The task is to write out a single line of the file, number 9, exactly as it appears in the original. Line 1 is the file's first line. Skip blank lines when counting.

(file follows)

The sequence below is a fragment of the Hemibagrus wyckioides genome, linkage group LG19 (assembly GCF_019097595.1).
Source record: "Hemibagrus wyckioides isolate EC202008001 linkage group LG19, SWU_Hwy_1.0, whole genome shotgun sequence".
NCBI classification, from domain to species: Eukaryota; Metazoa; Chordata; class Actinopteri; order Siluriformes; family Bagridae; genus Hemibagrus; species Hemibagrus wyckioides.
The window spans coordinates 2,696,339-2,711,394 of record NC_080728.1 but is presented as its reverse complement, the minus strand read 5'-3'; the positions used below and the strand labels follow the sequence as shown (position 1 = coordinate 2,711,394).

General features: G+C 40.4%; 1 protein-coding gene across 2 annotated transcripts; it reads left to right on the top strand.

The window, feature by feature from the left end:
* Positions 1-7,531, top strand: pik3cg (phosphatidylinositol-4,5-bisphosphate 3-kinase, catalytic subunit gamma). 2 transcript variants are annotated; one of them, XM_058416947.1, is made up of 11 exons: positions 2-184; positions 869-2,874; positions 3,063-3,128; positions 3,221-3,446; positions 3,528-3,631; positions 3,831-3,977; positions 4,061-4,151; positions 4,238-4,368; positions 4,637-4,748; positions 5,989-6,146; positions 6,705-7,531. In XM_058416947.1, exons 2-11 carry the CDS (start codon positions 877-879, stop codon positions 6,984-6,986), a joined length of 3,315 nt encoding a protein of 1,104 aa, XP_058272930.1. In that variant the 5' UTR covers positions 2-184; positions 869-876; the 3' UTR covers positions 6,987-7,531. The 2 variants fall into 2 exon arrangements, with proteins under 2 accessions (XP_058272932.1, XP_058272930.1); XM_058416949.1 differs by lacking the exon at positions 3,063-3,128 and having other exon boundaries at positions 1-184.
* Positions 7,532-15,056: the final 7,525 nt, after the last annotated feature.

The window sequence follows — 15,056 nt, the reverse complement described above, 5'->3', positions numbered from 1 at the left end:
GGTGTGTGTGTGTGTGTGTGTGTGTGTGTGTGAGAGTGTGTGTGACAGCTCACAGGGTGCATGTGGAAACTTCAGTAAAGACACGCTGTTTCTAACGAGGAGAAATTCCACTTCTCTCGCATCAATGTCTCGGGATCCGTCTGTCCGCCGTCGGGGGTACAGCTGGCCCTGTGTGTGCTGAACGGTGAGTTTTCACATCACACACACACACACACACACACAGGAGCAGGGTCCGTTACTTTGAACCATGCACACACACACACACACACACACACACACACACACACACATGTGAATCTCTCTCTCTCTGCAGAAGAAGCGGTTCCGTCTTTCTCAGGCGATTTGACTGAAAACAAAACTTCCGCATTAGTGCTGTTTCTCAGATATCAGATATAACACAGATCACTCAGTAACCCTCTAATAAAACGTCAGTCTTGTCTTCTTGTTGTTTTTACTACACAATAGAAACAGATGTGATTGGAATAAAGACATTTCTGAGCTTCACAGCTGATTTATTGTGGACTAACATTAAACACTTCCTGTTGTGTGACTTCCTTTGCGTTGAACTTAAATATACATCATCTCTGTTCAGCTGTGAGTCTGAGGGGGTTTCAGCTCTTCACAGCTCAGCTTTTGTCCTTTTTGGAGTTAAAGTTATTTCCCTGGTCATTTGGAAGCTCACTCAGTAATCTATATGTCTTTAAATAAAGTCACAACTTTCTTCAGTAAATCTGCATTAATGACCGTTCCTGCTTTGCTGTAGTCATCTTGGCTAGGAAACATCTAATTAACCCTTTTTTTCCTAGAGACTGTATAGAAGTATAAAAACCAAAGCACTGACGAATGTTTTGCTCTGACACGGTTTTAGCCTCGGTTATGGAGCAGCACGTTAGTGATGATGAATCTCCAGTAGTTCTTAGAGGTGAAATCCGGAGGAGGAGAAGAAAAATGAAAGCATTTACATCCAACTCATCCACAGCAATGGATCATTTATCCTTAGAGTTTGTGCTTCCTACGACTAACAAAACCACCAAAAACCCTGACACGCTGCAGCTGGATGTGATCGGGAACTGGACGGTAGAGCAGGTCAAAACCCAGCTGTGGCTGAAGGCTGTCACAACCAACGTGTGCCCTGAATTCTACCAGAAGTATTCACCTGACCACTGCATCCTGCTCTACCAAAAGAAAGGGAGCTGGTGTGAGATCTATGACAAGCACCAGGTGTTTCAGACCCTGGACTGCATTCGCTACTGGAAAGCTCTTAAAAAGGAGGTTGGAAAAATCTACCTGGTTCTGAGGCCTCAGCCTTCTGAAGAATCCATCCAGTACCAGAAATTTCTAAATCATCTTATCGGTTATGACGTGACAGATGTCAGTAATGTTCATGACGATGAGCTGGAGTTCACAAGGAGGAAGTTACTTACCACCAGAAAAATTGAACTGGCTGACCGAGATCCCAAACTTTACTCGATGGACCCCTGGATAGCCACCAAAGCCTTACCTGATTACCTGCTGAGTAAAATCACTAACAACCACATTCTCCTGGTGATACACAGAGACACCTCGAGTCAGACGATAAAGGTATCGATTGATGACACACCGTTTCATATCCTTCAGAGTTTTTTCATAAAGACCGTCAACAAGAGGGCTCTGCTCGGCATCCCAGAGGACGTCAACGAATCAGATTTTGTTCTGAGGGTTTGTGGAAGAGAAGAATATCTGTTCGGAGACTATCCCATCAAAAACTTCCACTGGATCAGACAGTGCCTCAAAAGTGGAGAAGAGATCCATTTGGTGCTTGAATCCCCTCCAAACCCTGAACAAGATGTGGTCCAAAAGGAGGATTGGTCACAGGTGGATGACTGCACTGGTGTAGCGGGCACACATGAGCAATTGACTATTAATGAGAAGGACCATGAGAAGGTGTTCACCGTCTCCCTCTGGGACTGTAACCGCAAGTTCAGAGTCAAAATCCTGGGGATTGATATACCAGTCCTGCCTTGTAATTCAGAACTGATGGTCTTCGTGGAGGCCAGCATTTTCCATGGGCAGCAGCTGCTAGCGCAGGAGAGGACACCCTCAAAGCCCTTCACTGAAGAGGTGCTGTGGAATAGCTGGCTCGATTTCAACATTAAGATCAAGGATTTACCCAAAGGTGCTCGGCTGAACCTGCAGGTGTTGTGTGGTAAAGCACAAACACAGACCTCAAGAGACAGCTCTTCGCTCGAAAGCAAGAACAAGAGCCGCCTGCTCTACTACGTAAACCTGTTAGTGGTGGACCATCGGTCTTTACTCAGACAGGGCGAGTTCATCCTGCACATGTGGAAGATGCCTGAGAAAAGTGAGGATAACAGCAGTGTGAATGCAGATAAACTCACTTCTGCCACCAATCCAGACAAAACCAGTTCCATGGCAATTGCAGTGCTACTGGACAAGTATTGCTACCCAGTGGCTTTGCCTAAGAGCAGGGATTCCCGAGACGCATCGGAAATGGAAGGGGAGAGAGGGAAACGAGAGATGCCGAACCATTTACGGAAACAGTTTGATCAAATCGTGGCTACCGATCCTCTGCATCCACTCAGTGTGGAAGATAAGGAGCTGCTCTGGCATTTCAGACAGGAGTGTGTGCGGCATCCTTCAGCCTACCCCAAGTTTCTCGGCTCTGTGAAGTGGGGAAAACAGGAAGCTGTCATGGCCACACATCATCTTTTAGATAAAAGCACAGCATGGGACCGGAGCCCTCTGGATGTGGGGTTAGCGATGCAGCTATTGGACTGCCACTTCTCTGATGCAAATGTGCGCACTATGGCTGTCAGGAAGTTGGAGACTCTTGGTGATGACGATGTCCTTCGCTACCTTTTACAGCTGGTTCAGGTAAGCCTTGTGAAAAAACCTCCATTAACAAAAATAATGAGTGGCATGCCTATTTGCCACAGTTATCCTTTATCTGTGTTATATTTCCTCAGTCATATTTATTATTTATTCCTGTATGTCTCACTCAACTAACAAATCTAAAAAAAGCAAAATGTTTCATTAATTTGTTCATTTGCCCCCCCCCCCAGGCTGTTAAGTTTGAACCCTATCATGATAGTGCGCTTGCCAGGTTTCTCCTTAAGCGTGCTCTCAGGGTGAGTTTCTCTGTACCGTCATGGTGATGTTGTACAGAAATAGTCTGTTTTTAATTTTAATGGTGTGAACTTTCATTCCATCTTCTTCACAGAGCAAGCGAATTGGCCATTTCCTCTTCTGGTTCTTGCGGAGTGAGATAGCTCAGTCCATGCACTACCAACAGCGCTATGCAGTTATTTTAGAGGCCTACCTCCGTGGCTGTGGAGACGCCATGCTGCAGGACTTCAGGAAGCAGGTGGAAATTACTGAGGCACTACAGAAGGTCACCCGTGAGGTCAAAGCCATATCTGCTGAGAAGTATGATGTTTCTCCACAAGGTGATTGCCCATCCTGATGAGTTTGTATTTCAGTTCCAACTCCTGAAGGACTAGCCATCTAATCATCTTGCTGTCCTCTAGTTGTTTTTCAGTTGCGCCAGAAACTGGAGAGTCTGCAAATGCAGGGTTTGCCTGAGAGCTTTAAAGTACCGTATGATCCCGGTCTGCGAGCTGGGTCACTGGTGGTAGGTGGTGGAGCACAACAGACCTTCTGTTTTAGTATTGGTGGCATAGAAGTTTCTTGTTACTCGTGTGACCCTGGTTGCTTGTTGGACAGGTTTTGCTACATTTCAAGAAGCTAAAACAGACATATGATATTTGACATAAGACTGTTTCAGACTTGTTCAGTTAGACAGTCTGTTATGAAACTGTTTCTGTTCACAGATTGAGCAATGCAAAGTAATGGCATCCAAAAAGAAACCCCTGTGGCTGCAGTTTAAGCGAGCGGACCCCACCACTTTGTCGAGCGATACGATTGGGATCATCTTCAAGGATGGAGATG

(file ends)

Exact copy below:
The window sequence follows — 15,056 nt, the reverse complement described above, 5'->3', positions numbered from 1 at the left end: